Similarly, node 102-2 includes a data stack 106-2 residing in the kernel level. Data stack 106-2 also includes a target driver 108-2, a virtual volume layer 110-2, a logical disk layer 112-2, a physical disk layer 114-2, and an initiator driver 116-2. Components of data stacks 106-1 and 106-2 communicate by a node-to-node link 122.

System manager 104 resides only on one of the nodes of utility storage server 100. If system manager 104 fails at one of the nodes, it can be restarted at another node. System manager 104 presents a single system image of utility storage server 100. System manager 104 also services events from the data stacks, delivers configuration commands to the data stacks, and records system configuration information in a table of content (TOC) on a physical disk drive.

FIG. 2 illustrates a representation of the mapping of a virtual volume 208 to logical disks 207-1 to 207-k of node 102-1 in one embodiment. Virtual volume 208 is a table consisting of VV regions 210-1 to 210-m. Each VV region is identified by an ID of virtual volume 208 and an offset from the starting address of virtual volume 208. Each VV region represents a predetermined number of data blocks. Each data block is assumed to be located at an offset from the starting address of virtual volume 208.

A VV region can be “filled” or “empty”. A filled VV region stores a pointer to a corresponding LD region in a logical disk. For example, filled VV region 210-1 stores a pointer to LD region 206-1 of logical disk 207-1. The pointer consists of an ID of the logical disk and an offset of the LD region from the starting address of the logical disk.

An empty region stores a pointer to a special zero logical disk 212 without a logical disk having actual physical disk space. For example, empty regions 210-3 stores a pointer to special zero logical disk 212. The pointer consists of an ID of special zero logical disk 212.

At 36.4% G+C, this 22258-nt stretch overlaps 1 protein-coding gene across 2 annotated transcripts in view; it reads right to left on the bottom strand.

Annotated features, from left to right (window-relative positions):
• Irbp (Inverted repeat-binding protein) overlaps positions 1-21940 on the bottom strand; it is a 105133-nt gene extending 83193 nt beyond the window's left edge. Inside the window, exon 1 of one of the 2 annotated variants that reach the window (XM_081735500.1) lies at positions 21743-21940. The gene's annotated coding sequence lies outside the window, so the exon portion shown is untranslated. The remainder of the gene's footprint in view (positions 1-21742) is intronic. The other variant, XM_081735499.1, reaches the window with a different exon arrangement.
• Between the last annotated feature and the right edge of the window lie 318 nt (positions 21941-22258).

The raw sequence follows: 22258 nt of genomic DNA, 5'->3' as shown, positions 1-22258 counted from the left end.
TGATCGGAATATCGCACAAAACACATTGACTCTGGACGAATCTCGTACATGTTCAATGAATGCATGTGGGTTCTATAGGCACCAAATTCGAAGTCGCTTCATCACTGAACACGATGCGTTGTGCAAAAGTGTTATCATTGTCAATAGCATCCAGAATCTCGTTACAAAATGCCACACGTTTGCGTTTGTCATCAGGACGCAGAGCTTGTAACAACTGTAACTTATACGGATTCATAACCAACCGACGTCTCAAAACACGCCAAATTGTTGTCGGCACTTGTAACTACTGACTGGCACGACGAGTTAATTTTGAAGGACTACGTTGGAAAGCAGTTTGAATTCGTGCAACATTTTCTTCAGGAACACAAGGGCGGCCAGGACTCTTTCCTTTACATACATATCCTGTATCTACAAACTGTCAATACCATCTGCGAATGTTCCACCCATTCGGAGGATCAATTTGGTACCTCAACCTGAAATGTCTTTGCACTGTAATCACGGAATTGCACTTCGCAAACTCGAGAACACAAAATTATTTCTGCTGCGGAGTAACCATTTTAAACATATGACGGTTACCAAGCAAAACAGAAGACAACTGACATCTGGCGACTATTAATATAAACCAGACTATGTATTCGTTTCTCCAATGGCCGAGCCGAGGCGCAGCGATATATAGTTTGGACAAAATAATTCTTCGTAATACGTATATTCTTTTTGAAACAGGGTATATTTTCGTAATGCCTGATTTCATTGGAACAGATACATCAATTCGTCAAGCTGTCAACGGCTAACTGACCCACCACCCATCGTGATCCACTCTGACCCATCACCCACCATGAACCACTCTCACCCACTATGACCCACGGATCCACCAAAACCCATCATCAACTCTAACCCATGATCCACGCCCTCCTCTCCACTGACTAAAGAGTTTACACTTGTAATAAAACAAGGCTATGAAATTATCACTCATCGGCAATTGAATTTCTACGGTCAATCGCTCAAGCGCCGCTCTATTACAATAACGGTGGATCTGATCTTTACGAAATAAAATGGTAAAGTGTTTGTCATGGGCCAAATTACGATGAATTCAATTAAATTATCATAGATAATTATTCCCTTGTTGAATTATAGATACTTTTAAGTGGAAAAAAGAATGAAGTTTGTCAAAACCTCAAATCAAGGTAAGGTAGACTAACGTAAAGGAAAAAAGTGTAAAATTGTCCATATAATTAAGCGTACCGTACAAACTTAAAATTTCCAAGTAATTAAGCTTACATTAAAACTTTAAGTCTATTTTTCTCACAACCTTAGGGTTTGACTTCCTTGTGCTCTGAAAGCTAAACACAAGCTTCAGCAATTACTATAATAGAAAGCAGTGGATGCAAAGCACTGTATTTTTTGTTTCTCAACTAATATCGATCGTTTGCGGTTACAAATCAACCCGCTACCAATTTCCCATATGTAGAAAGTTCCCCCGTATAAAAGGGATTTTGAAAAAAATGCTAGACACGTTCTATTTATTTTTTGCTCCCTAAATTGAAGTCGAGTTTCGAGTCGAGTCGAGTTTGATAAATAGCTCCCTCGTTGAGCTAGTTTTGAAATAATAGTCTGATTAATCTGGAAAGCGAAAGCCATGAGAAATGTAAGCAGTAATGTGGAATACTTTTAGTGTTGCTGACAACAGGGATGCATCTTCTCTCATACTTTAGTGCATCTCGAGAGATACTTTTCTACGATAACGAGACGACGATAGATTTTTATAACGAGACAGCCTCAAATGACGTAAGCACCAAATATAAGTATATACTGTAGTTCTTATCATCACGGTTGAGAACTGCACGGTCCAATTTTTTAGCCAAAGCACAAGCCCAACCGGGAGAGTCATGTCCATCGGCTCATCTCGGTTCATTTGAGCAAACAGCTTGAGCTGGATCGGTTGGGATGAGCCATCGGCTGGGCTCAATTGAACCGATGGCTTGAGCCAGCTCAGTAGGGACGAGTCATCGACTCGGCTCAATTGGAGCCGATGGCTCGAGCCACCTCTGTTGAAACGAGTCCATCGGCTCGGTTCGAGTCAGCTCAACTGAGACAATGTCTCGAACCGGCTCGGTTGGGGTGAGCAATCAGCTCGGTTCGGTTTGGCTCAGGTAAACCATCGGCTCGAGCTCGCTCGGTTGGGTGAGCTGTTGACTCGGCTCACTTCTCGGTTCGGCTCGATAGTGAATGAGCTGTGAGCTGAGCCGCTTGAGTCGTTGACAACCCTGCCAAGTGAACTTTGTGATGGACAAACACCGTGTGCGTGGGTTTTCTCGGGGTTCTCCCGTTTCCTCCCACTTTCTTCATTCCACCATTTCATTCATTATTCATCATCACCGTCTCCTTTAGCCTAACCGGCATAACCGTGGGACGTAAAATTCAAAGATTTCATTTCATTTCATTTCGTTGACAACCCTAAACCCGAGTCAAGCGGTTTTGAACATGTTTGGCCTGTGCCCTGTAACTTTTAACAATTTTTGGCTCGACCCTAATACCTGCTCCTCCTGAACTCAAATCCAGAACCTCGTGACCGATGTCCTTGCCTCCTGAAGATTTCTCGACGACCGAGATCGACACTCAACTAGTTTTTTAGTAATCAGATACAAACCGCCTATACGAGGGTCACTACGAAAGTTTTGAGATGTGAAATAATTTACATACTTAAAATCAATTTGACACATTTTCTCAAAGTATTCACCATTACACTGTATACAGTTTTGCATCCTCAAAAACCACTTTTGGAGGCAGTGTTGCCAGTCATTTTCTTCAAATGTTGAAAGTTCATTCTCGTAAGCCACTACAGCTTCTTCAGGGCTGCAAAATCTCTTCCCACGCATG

The empty regions allow virtual volume 208 to appear larger to host 118 than its actual physical capacity. When host system 118 reads an empty region, LD layer 112-1 will return all zeros because there are no data. When host system 118 writes to an empty region, LD layer 112-1 will post an event to system manager 104 indicating that actual physical disk space needs to be provided for the empty region. System manager 104 responds by allocating an additional LD region to LD layer 112-1. To account for the delay in allocating the additional LD region, LD layer 112-1 will queue the various write requests to be processed after the LD region has been allocated.

FIGS. 3A and 3B illustrate a method 300 for volume layer 110-1 and LD layer 112-1 to respond to a write request from host 118 (or an application) to virtual volume 208 in one embodiment. Method 300 may be implemented as an asynchronous function call in a main program (e.g., the operating system).

FIG. 3A illustrates a part of method 300 executed in volume layer 110-1 in one embodiment. In action 901, volume layer 110-1 receives a write request to a block on virtual volume 208. The write request identifies the block by the VV ID of virtual volume 208 and an offset of block.

In action 902, volume layer 110-1 uses the offset of the block to find the corresponding VV region in virtual volume 208.

In action 904, volume layer 110-1 maps the write from the VV region to an LD region on a logical disk. As described above, each VV region stores a pointer to a corresponding LD region, which is identified by an LD ID and an offset of the LD region. Volume layer 110-1 can determine the offset of the data block in the logical disk using the offset of the block in the virtual volume, the offset of the VV region, and the offset of the LD region as follows: Offsetblock in LD=Offsetblock in VV−OffsetVV region+OffsetLD region.

In action 906, volume layer 110-1 determines if it is in the write through mode. In the write through mode, volume layer 110-1 does not cache the write data and instead waits for the data to be written before returning the status (pass or fail) of the write to the host. Otherwise, volume layer 110-1 caches the data in a cache buffer to be written later and returns a “pass” status to host 118 without waiting for the status of the write. If volume layer 110-1 is in the write through mode, action 906 is followed by action 916. Otherwise action 906 is followed by action 908.

In action 908, volume layer 110-1 allocates (e.g., assigns) cache buffer to store the write data. Action 908 is followed by action 910.